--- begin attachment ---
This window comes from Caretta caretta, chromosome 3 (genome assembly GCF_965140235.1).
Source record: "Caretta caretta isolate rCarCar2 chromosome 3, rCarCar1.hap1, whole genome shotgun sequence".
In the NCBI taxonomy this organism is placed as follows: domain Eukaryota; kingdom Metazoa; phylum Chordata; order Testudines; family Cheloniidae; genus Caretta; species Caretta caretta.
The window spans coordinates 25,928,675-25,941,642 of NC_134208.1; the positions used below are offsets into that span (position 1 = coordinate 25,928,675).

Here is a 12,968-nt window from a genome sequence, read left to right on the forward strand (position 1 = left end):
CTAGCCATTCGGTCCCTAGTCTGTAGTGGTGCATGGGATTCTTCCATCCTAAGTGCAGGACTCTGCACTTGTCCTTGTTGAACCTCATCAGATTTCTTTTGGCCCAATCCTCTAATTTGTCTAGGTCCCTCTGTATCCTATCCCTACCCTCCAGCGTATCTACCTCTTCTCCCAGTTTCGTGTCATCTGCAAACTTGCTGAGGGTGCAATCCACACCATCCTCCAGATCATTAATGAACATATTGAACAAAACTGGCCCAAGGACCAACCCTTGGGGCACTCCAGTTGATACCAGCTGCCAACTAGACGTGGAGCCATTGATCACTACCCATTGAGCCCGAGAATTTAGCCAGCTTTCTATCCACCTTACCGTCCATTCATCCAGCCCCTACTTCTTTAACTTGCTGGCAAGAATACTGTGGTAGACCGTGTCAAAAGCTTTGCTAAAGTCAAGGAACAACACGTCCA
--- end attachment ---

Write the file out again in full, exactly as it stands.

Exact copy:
This window comes from Caretta caretta, chromosome 3 (genome assembly GCF_965140235.1).
Source record: "Caretta caretta isolate rCarCar2 chromosome 3, rCarCar1.hap1, whole genome shotgun sequence".
In the NCBI taxonomy this organism is placed as follows: domain Eukaryota; kingdom Metazoa; phylum Chordata; order Testudines; family Cheloniidae; genus Caretta; species Caretta caretta.
The window spans coordinates 25,928,675-25,941,642 of NC_134208.1; the positions used below are offsets into that span (position 1 = coordinate 25,928,675).

Here is a 12,968-nt window from a genome sequence, read left to right on the forward strand (position 1 = left end):
CTAGCCATTCGGTCCCTAGTCTGTAGTGGTGCATGGGATTCTTCCATCCTAAGTGCAGGACTCTGCACTTGTCCTTGTTGAACCTCATCAGATTTCTTTTGGCCCAATCCTCTAATTTGTCTAGGTCCCTCTGTATCCTATCCCTACCCTCCAGCGTATCTACCTCTTCTCCCAGTTTCGTGTCATCTGCAAACTTGCTGAGGGTGCAATCCACACCATCCTCCAGATCATTAATGAACATATTGAACAAAACTGGCCCAAGGACCAACCCTTGGGGCACTCCAGTTGATACCAGCTGCCAACTAGACGTGGAGCCATTGATCACTACCCATTGAGCCCGAGAATTTAGCCAGCTTTCTATCCACCTTACCGTCCATTCATCCAGCCCCTACTTCTTTAACTTGCTGGCAAGAATACTGTGGTAGACCGTGTCAAAAGCTTTGCTAAAGTCAAGGAACAACACGTCCA